Senator George Maziarz, Senator Tim Kennedy, and Assemblyman Sean Ryan last night hosted the “Summit for Smarter Schools” where a diverse set of stakeholders gathered for a substantive conversation about smarter schools reform and the future of education in New York State. A capacity crowd of over 2,000 people is expected to attend the Summit at Kleinhans Music Hall in Buffalo.
Across Western New York, children returned to school last month and are already preparing for a new round of high-stakes testing. At the Summit for Smarter Schools, the discussion focused on the use and impact of standardized testing in an effort to help de-emphasize the high-stakes nature of these tests. The state lawmakers called the Summit for Smarter Schools an important, first step and an opportunity to gather facts as they launch pursuit of statewide smarter schools reform with a specific focus on high-stakes testing of children.
Senator George Maziarz said, “Our educators and administrators are in classrooms and schools working with students every day. When they say heavy-handed standardized tests aren’t effective, we should listen. We all want what’s best for our children, so we need to work together to develop the right approach gauging students’ success in learning. Hopefully this Summit will lead to ideas for crafting a more balanced approach.”
Senator Tim Kennedy said, “Every day, I hear from parents and teachers about the damaging effects of high-pressure, high-stakes tests. Children are losing out on instructional time in all subjects, from science to foreign languages. Instead of enriching classroom instruction, children go through test-taking drills. There’s no question that testing has its place, but we need to it right. Appropriate, reliable testing will help us ensure students are learning the skills they need to achieve academic success without over-testing and over-stressing young children. After connecting with parents, educators, experts and our community at the Summit for Smarter Schools, we are on track to devise and pursue solutions to the challenges our schools face. We are taking action in this fight to get testing right.”
Assemblyman Sean Ryan said, “The concerns over high-stakes testing have been growing, and more unanswered questions are arising each day. The Summit for Smarter Schools is an opportunity for the Western New York community to discuss high-stakes testing, and the impact it has on our children, families, and our educational system. Tonight we discussed ways to properly assess students, and teachers, and ensure that New York schools are offering the best educational experience possible. If you are concerned about the impact of high-stakes testing, I urge you to contact the Board of Regents and let them know that New York has to implement smart reform in order to get testing right.”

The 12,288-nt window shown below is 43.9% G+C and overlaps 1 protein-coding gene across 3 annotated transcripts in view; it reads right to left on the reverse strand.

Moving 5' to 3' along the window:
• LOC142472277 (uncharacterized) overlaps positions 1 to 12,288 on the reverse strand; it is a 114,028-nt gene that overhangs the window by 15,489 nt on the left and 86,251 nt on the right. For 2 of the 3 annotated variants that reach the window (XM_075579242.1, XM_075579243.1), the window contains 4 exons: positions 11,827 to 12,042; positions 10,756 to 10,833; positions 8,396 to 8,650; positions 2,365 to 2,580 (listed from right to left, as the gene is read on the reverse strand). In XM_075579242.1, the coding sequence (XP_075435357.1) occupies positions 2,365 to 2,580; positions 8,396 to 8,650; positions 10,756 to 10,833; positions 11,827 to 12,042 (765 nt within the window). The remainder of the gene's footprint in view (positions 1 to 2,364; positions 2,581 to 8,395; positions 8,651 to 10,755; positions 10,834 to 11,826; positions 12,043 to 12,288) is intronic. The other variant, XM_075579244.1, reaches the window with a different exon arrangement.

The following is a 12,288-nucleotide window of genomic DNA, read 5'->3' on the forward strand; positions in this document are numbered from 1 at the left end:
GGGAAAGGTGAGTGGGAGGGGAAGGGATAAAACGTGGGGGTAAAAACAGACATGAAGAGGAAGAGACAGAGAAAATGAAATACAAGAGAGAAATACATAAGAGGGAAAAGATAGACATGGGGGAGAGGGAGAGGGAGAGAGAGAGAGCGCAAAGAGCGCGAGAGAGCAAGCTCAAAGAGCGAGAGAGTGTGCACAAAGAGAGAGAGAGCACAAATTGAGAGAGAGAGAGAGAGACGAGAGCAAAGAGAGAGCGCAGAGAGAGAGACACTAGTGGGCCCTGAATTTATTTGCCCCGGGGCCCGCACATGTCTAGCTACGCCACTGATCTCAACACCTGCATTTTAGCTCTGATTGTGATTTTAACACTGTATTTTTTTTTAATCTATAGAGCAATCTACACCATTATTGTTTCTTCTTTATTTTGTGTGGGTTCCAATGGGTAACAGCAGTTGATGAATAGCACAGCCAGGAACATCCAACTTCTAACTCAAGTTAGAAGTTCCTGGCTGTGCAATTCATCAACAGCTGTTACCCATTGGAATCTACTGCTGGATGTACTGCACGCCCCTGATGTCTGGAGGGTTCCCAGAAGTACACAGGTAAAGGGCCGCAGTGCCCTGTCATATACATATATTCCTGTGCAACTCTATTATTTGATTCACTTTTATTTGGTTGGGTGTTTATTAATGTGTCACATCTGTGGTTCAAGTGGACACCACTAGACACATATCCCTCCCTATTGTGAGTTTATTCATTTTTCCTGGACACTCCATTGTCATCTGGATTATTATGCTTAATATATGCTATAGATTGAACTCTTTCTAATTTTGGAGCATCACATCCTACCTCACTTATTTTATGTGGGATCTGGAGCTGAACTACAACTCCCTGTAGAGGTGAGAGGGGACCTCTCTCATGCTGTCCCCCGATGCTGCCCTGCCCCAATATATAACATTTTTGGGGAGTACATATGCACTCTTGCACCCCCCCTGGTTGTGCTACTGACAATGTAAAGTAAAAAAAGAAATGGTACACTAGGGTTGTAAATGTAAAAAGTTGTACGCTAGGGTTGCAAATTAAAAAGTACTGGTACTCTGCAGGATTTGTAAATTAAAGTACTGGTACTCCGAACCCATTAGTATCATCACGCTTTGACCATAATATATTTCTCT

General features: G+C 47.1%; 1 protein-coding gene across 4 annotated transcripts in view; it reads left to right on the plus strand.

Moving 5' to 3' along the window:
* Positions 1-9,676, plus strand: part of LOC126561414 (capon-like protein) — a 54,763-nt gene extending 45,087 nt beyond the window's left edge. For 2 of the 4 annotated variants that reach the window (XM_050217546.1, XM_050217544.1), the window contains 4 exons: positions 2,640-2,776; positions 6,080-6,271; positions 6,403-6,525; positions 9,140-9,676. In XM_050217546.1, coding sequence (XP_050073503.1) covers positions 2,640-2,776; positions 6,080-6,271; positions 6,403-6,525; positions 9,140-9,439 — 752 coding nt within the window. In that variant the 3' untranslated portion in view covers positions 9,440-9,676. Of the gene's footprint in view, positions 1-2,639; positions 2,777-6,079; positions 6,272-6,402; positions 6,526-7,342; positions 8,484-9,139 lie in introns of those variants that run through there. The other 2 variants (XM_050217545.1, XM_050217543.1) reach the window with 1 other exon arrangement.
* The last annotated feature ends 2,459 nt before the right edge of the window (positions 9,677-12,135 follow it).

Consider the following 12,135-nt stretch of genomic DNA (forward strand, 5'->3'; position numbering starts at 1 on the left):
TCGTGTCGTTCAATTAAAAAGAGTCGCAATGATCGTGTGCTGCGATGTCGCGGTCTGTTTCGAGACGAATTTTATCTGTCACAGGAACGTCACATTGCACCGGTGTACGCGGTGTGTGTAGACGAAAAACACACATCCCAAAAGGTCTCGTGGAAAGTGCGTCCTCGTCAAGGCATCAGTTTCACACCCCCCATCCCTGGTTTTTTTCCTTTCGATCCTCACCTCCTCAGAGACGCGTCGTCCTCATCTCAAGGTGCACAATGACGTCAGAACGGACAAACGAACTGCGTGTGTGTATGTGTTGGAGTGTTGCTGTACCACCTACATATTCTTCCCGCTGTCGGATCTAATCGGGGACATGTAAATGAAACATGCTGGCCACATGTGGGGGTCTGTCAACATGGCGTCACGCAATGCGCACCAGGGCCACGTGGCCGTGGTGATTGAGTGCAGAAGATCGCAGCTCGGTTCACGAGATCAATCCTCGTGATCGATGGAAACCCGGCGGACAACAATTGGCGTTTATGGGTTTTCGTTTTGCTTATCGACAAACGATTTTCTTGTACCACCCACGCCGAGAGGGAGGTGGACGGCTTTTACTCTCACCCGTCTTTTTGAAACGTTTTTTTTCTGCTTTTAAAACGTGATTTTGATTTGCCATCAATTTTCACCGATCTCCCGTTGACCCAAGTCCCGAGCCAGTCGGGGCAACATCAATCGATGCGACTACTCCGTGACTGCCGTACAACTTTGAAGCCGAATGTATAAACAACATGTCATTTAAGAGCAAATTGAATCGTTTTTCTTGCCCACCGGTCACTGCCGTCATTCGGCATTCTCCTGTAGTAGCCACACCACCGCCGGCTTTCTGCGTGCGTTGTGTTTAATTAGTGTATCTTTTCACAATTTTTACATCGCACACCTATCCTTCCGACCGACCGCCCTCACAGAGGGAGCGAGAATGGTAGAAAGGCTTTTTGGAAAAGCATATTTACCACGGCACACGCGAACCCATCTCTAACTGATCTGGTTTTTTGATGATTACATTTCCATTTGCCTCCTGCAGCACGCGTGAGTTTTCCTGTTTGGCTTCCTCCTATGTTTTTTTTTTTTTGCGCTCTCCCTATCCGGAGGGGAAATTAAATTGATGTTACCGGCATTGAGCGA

Dr. Mark Crawford, superintendent of West Seneca Central School District and a leader within the Partnership for Smarter Schools, laid out the case for smart education reform and made clear why Summit for Smarter Schools is such an important first step.
“We are opposed to the current iteration of New York State’s high-stakes testing,” Crawford said. “These tests are not valid, nor are they reliable in terms of testing protocols – and that’s because students were tested on materials they never received in class. In addition, these tests are neither diagnostic, nor prescriptive – which means we don’t get useful feedback informing parents and teachers where children mastered material and where they did not. There is no information provided explaining which areas of study a child is weak. However, we are not opposed to standardized testing. When testing is valid and reliable and when there is constructive feedback provided to parents and teachers in a timely manner, the testing results are highly useful and desirable.”
The Summit for Smarter Schools brought together community leaders, education professionals, public officials and parents to discuss needed reforms to ensure schools in Western New York and across the state are equipping children with the skills they need to succeed in the 21st century global economy. The lawmakers expect the summit to lead to the development of new reform legislation, which they’ll pursue in the next legislative session in Albany.
The Partnership for Smarter Schools has outlined four priorities for smart reform. They are calling for smarter student assessment, smarter evaluations of principals and teachers, smarter professional development and smarter research and data. More information about smarter schools reform can be found at www.PartnershipForSmarterSchools.org. At the summit, attendees were urged to take action and send postcards to leaders within the New York State Education Department asking them to pursue smart reform and get testing right.
The Partnership for Smarter Schools, a grassroots organization that formed last year for the purpose of studying the current set of New York State Education Department reform initiatives, has teamed up with the lawmakers to host the summit. The Partnership comprises parents, school board members, school superintendents, teachers, university professors and school principals from all over Western New York. To date, the organization has over 500 individual members. They are dedicated to working with policymakers to help students learn the skills required to achieve academic and professional success.